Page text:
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David Kaboro

Law 1: Never Outshine the Master - Keys to Power
Robert Greene
Album The 48 Laws of Power

This Law involves two rules that you must realize. First, you can inadvertently outshine a master simply bu being yourself. There are masters who are more insecure than others, monstrously insecure; you may naturally outshine them by your charm and grace.

No one had more natural talents than Astorre Manfredi, prince of Faenza. The most handsome of all the young princes of Italy, he captivated his subjects with his generosity and open spirit.

In the year 1500, Cesare Borgia laid siege to Faenza. When the city surrendered, the citizens expected the worst from the cruel Borgia, who, however, decided to spare the town: he simply occupied its fortress, executed non of its citizens, and allowed Prince Manfredi, eighteen at the time, to remain with his court, in complete freedom.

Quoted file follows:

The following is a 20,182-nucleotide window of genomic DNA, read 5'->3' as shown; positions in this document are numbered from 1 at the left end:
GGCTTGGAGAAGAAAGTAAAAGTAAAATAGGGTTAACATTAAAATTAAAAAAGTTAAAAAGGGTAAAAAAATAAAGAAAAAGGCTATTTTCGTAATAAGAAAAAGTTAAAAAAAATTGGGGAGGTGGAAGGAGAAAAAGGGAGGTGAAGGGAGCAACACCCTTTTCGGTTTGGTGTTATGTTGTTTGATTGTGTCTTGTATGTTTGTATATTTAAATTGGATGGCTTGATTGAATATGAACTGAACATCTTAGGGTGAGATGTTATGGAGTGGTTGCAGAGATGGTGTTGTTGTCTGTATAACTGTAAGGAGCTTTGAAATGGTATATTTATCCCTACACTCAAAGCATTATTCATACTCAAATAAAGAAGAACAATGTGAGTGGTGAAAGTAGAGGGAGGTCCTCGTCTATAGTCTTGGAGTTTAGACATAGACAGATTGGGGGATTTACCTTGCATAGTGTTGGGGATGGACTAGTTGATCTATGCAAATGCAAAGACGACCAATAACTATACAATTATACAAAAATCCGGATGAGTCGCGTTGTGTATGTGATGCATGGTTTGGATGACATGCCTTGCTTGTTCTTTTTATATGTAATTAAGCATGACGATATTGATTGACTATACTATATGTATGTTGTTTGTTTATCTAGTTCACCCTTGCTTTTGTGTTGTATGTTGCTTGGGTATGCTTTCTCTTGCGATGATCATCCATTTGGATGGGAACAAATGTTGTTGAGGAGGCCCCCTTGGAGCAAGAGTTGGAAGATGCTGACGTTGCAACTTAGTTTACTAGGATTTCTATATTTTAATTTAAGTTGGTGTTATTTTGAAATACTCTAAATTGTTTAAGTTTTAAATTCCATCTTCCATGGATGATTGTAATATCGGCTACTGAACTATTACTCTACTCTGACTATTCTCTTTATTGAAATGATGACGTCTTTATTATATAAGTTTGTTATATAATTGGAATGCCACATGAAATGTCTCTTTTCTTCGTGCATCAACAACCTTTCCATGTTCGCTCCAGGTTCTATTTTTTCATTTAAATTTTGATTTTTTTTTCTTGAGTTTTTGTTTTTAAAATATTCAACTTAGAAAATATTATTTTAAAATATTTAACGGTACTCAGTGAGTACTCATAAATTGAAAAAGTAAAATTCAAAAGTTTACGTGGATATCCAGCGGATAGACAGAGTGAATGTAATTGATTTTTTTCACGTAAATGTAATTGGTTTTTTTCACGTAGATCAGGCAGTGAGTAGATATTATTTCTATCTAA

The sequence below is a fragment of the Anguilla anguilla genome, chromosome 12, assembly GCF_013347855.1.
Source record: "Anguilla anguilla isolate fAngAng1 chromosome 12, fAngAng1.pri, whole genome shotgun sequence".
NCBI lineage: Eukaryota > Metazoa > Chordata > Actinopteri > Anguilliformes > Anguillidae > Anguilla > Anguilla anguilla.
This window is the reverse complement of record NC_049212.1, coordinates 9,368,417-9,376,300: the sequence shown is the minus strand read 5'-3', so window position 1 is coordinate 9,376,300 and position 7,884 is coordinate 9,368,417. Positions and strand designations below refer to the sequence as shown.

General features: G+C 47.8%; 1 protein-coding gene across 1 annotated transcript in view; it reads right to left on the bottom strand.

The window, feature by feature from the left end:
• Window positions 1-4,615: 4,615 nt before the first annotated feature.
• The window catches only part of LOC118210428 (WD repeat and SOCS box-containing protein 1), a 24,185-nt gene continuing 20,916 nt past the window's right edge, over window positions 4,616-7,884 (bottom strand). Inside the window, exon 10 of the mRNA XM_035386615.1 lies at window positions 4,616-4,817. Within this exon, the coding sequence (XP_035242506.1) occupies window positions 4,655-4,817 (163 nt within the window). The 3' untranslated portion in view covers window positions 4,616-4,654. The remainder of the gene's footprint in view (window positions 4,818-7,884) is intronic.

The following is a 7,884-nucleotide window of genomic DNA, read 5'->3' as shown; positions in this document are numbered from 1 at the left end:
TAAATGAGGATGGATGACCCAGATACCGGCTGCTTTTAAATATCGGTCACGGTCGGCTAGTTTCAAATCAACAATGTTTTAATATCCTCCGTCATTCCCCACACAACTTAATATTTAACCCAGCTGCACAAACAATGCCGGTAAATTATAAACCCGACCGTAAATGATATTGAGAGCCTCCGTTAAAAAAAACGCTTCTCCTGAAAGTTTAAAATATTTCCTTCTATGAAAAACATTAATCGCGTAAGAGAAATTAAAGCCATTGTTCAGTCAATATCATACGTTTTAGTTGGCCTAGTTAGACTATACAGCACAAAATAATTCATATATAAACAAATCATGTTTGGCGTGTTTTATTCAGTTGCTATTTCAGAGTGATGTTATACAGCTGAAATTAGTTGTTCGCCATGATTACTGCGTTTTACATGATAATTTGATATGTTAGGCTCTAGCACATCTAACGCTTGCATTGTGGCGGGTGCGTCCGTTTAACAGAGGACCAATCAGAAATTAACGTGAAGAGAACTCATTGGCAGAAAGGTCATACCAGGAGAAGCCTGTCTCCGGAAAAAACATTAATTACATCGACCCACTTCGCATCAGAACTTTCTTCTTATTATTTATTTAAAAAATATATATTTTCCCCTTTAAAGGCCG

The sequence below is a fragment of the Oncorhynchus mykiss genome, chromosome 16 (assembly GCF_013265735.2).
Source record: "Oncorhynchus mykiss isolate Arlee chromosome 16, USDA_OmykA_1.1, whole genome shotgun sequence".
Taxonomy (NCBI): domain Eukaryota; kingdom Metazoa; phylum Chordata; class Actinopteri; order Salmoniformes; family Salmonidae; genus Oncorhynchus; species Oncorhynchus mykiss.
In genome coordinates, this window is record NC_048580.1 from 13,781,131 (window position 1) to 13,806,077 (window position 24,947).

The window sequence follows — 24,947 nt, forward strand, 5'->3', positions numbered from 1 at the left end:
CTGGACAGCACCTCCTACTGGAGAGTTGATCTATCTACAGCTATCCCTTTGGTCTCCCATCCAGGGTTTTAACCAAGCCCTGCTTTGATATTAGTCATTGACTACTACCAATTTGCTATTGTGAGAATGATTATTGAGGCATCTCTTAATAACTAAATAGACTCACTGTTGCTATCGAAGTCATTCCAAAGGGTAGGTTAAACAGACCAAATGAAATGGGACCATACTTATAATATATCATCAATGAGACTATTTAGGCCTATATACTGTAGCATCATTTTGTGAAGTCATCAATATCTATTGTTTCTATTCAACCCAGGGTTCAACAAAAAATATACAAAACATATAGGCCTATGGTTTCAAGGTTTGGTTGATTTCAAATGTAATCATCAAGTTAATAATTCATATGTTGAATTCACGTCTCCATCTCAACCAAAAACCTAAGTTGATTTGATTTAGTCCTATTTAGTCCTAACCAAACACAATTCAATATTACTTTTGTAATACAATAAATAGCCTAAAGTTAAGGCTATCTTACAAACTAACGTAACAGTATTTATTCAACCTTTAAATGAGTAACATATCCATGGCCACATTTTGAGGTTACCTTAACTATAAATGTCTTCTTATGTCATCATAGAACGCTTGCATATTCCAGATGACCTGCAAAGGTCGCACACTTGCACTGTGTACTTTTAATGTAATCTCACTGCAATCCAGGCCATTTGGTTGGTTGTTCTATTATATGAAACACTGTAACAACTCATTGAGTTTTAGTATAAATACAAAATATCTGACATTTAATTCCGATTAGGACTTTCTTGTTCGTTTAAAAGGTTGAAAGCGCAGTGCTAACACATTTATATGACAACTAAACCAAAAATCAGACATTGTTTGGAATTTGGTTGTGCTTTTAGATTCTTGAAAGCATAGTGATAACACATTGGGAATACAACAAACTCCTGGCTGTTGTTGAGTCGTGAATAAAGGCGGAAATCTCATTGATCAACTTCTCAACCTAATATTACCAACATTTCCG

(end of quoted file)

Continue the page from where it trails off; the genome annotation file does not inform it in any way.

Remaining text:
A few weeks later though, soldiers hauled Astorre Manfredi away to a Roman prison. A year after that, his body was fished out of the River Tiber, a stone tied around his neck. Borgia justified the horrible deed with some sort of trumped up charge of treason and conspiracy, but the real problem was that he was notoriously vain and insecure. The young man was outshining him without even trying. Given Manfredi's natural talents, the prince's mere presence made Borgia seem less attractive and charismatic. The lesson is simple: if you cannot help being charming and superior, you mucst learn to avoid such monsters of vanity. Either that, or find a way to mute your good qualities when in the company of Cesare Bogia.
Mar 4, 2017
Alice Khumalo
Yes, never outshine the master, until you are ready to go.
Mar 6, 2017 ·
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